Colonialism and the Jews with Lisa Moses Leff, Ethan Katz, and Maud Mandel

Lisa Moses Leff, Ethan Katz, and Maud Mandel discuss “Colonialism and the Jews,” an volume of essays from a 2014 conference on the subject. We talk about the place of Jews in the history of colonialism, the role of empire in the varied Jewish experiences of modernity, how examining these topics helps us to rethink modern Jewish history, and the question of Zionism and colonialism.

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Cafes and Modern Jewish Culture with Shachar Pinsker

Shachar Pinsker discusses his book A Rich Brew: How Cafes Created Modern Jewish Culture and the ways in which cafes provide a window into understanding modern Jewish culture and modernity: What it means for cafes to be sites of the production of Jewish culture, how cafes sold not just coffee but also a concept of modernity, and the transformation of cafes and Jewish culture.

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A New History of Hasidism with David Biale

David Biale discusses Hasidism: A New History, an important and invaluable history of Hasidism from its origins in the 18th century until the present. We discuss Hasidism and why it matters: Why it was so significant in Europe before the Holocaust and why it remains relevant, what’s at stake in declaring it a “modern” movement, and how and why Hasidism helps us understand the currents of modern Jewish history and the modern world at large.

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The Jewish Bible as a Material Object with David Stern

David Stern joins the podcast to discuss his book The Jewish Bible: A Material History and the meaning of the history of the Jewish Bible as a material object: How the Bible has served as a symbol, how its form has stood in for struggles over ownership of the Bible, what this all tells us about the relationship between Jews and the world in which they lived, and ultimately what the future of digitization holds in store for the Bible.

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Vladimir Jabotinsky and Right-Wing Zionism with Daniel Kupfert Heller

Daniel Heller joins us to discuss his book Jabotinsky’s Children: Polish Jews and the Rise of Right-Wing Zionism and the big issues it brings up: The rise of the Revisionist Zionist movement in interwar Europe and its relationship with right-wing politics and fascism; Jabotinsky and his ideological and political legacy, particularly in Israel; the importance of youth and youth movements in the history of Zionism and politics broadly speaking; the history of fascism and how it relates to the present; and the implications of studying the history of politics for understanding our own world.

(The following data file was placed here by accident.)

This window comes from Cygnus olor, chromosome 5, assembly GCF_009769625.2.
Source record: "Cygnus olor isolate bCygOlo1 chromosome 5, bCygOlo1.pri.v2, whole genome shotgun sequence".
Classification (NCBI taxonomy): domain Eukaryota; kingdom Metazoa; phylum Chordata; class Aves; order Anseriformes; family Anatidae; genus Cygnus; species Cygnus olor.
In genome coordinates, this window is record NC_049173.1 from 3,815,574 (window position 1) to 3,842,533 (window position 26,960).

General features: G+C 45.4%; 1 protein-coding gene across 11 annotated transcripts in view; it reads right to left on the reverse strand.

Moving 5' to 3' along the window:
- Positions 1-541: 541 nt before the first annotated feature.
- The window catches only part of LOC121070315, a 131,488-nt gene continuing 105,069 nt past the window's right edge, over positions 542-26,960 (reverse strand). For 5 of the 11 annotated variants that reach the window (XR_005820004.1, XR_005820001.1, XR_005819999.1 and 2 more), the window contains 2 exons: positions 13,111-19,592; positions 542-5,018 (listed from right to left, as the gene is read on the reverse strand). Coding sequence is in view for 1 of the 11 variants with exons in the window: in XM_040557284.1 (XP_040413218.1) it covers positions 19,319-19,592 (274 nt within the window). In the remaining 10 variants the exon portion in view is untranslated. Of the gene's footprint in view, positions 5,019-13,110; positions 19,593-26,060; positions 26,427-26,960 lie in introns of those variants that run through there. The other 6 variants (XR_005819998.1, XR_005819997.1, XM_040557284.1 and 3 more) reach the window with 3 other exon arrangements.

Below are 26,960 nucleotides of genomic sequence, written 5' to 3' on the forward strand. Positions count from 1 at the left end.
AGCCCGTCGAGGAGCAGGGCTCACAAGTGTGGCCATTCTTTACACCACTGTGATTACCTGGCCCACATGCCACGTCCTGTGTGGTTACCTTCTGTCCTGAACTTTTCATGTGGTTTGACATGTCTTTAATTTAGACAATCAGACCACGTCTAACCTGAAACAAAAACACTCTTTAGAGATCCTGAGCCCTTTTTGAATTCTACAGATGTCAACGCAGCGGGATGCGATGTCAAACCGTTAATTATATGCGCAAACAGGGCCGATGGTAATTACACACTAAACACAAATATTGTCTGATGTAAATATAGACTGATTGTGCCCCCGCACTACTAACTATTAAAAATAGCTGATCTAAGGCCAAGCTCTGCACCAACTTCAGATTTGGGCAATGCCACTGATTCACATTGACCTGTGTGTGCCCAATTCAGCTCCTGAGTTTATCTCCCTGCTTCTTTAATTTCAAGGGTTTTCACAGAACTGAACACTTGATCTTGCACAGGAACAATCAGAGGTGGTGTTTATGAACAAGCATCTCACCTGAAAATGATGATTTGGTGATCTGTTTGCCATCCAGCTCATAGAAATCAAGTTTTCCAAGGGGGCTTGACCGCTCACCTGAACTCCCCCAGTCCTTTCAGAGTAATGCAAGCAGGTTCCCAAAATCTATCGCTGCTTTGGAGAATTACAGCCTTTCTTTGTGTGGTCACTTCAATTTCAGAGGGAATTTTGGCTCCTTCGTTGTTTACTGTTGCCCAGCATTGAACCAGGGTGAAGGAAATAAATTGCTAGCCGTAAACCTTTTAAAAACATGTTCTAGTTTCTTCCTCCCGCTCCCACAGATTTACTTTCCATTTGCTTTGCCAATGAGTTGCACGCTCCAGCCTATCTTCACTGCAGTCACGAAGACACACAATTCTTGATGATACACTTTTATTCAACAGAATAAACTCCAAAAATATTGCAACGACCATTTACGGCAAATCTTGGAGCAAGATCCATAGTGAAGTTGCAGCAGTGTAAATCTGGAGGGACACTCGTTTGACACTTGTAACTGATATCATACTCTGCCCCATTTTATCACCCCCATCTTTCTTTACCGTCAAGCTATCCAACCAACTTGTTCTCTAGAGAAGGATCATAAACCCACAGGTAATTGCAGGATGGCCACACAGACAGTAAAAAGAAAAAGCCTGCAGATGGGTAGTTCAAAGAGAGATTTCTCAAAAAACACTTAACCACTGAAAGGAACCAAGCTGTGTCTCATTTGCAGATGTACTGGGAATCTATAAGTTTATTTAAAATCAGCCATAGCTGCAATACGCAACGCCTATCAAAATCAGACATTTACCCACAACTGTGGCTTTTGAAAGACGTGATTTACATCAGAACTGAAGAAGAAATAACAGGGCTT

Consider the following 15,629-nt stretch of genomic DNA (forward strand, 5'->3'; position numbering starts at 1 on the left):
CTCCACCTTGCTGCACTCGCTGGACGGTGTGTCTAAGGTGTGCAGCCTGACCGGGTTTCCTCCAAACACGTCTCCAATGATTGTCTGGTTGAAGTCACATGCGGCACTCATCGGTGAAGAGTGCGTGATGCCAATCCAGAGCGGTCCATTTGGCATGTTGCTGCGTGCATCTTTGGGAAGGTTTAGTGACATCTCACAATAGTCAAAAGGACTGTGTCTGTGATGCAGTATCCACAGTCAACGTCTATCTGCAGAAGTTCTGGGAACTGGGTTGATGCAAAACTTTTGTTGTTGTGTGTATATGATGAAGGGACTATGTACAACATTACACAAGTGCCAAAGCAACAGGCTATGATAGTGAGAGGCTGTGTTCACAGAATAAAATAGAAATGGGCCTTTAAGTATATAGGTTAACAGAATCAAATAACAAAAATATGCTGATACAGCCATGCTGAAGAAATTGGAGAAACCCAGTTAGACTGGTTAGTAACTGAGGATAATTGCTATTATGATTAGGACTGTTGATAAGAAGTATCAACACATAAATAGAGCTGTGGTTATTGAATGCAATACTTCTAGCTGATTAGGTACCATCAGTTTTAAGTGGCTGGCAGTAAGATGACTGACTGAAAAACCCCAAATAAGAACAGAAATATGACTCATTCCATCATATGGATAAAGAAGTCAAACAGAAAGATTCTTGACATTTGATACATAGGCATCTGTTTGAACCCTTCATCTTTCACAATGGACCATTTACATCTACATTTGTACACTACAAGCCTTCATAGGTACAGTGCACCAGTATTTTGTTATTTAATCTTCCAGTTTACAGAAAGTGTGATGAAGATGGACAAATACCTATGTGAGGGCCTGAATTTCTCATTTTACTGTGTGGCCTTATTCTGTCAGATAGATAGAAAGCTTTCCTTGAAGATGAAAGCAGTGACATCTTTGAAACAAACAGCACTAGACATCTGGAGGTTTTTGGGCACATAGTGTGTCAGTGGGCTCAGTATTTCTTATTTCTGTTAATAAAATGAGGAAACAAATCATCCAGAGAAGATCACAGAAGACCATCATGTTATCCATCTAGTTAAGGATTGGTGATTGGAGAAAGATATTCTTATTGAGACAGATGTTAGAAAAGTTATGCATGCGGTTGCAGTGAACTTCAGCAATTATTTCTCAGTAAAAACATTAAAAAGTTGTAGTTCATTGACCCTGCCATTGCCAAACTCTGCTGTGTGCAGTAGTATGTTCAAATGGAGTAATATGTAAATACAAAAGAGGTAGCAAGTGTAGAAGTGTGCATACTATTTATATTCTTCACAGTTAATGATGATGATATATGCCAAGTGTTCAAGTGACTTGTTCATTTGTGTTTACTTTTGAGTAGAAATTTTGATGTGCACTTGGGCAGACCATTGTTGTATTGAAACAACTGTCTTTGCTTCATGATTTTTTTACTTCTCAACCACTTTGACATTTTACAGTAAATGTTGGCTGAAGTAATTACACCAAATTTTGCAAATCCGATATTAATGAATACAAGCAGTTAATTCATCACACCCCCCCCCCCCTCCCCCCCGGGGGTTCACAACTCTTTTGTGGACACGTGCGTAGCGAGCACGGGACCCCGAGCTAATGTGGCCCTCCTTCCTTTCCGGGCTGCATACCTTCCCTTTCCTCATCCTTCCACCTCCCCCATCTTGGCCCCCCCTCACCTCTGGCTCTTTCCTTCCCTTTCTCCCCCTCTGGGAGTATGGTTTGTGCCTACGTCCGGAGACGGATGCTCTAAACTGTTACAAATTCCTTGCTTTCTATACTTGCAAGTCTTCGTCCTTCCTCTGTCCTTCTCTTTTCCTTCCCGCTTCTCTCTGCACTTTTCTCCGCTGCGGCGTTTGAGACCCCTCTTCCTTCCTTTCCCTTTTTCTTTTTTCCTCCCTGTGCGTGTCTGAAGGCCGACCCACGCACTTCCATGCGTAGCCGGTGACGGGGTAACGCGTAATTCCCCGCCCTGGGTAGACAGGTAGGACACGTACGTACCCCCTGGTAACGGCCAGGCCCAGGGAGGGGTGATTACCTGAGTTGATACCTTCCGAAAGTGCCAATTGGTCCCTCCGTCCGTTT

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How Benjamin Netanyahu Enables Antisemitism with Joshua Shanes

Joshua Shanes joins us to discuss his article, published in the Washington Post in February 2018, “How Benjamin Netanyahu Enables Antisemitism.” We talk about antisemitism today, why it’s particularly important right now, the relationship between antisemitism, Zionism, and Jewish politics, and also the role historians have to play in speaking about this and other issues.

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Jewish Migration with Mia Spiro and Scott Ury

Mia Spiro and Scott Ury join us to discuss a new issue of East European Jewish Affairs dedicated to the topic of Jewish migration which they edited alongside Semion Goldin. In this episode, we talk about why studying the history of Jewish migration matters, how new approaches might help revise some commonly-held beliefs about modern Jewish life and culture, perhaps unsettling ideas about the role of antisemitism and crisis as leading factors in Jewish history. And further, we’ll talk about how the cases of Jewish migration, especially those highlighted in this journal issue, help to illuminate the broader history of migration and what it tells us about the present.

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Why 1938 Matters Today with Frank Mecklenburg

Frank Mecklenburg joins us to talk about the Leo Baeck Institute’s 1938Projekt (1938 Project), an exciting initiative to track the experience of German Jews in 1938 on a day-by-day basis. We talk about the project and its objectives, what kind of history it tells us about the transformations over the course of 1938, and about the importance of learning from the past: How we can comprehend daily life under the Nazi regime, how such “normalcy” illustrates how authoritarian regimes consolidate their power and marginalize elements of the population, and how we can identify parallels between the past and today’s international crises of refugees and discrimination against minorities and immigrants. The LBI’s 1938Projekt, by posting one item each day that relates to what happened on the exact day eighty years ago, illustrates the past and also presents a demand for us to think about what’s happening today too.

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